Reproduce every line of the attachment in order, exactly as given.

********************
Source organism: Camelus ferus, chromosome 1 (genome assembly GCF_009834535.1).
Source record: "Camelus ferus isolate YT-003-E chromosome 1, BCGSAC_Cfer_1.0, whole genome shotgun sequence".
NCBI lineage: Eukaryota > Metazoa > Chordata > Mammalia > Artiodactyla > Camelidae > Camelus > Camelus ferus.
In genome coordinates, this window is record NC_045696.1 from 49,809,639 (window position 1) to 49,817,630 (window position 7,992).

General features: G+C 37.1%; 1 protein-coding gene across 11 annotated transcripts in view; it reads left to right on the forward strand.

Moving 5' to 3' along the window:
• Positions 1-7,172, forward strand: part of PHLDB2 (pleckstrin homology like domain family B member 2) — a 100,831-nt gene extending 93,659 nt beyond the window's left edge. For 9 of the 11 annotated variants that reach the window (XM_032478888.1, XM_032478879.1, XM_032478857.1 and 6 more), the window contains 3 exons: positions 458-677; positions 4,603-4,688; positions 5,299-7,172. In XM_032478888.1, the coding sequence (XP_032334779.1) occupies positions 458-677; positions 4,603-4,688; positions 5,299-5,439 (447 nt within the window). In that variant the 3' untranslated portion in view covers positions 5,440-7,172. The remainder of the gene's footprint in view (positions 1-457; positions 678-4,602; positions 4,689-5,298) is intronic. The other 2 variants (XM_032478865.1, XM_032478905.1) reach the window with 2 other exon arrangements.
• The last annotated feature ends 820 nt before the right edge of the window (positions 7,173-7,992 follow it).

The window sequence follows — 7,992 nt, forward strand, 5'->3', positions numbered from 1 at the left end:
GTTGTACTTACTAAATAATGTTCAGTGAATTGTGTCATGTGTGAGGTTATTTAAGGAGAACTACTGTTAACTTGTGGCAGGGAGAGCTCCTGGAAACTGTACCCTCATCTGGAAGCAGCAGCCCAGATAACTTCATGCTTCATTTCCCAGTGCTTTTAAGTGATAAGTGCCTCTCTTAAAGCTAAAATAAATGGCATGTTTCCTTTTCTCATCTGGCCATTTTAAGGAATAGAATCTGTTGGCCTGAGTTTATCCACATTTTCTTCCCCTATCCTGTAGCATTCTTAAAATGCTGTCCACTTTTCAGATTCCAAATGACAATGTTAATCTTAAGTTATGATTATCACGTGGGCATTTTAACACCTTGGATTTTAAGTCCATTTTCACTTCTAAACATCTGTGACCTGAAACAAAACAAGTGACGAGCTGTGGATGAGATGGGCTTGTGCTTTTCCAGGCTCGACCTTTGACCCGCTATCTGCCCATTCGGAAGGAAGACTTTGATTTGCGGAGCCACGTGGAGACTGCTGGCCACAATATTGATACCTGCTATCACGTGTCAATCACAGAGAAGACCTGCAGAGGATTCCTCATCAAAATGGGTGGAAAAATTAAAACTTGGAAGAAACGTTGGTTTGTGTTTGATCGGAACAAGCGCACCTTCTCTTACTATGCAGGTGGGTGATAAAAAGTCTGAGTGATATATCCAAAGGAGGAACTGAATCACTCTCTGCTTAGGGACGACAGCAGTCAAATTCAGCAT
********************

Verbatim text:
Source organism: Camelus ferus, chromosome 1 (genome assembly GCF_009834535.1).
Source record: "Camelus ferus isolate YT-003-E chromosome 1, BCGSAC_Cfer_1.0, whole genome shotgun sequence".
NCBI lineage: Eukaryota > Metazoa > Chordata > Mammalia > Artiodactyla > Camelidae > Camelus > Camelus ferus.
In genome coordinates, this window is record NC_045696.1 from 49,809,639 (window position 1) to 49,817,630 (window position 7,992).

General features: G+C 37.1%; 1 protein-coding gene across 11 annotated transcripts in view; it reads left to right on the forward strand.

Moving 5' to 3' along the window:
• Positions 1-7,172, forward strand: part of PHLDB2 (pleckstrin homology like domain family B member 2) — a 100,831-nt gene extending 93,659 nt beyond the window's left edge. For 9 of the 11 annotated variants that reach the window (XM_032478888.1, XM_032478879.1, XM_032478857.1 and 6 more), the window contains 3 exons: positions 458-677; positions 4,603-4,688; positions 5,299-7,172. In XM_032478888.1, the coding sequence (XP_032334779.1) occupies positions 458-677; positions 4,603-4,688; positions 5,299-5,439 (447 nt within the window). In that variant the 3' untranslated portion in view covers positions 5,440-7,172. The remainder of the gene's footprint in view (positions 1-457; positions 678-4,602; positions 4,689-5,298) is intronic. The other 2 variants (XM_032478865.1, XM_032478905.1) reach the window with 2 other exon arrangements.
• The last annotated feature ends 820 nt before the right edge of the window (positions 7,173-7,992 follow it).

The window sequence follows — 7,992 nt, forward strand, 5'->3', positions numbered from 1 at the left end:
GTTGTACTTACTAAATAATGTTCAGTGAATTGTGTCATGTGTGAGGTTATTTAAGGAGAACTACTGTTAACTTGTGGCAGGGAGAGCTCCTGGAAACTGTACCCTCATCTGGAAGCAGCAGCCCAGATAACTTCATGCTTCATTTCCCAGTGCTTTTAAGTGATAAGTGCCTCTCTTAAAGCTAAAATAAATGGCATGTTTCCTTTTCTCATCTGGCCATTTTAAGGAATAGAATCTGTTGGCCTGAGTTTATCCACATTTTCTTCCCCTATCCTGTAGCATTCTTAAAATGCTGTCCACTTTTCAGATTCCAAATGACAATGTTAATCTTAAGTTATGATTATCACGTGGGCATTTTAACACCTTGGATTTTAAGTCCATTTTCACTTCTAAACATCTGTGACCTGAAACAAAACAAGTGACGAGCTGTGGATGAGATGGGCTTGTGCTTTTCCAGGCTCGACCTTTGACCCGCTATCTGCCCATTCGGAAGGAAGACTTTGATTTGCGGAGCCACGTGGAGACTGCTGGCCACAATATTGATACCTGCTATCACGTGTCAATCACAGAGAAGACCTGCAGAGGATTCCTCATCAAAATGGGTGGAAAAATTAAAACTTGGAAGAAACGTTGGTTTGTGTTTGATCGGAACAAGCGCACCTTCTCTTACTATGCAGGTGGGTGATAAAAAGTCTGAGTGATATATCCAAAGGAGGAACTGAATCACTCTCTGCTTAGGGACGACAGCAGTCAAATTCAGCAT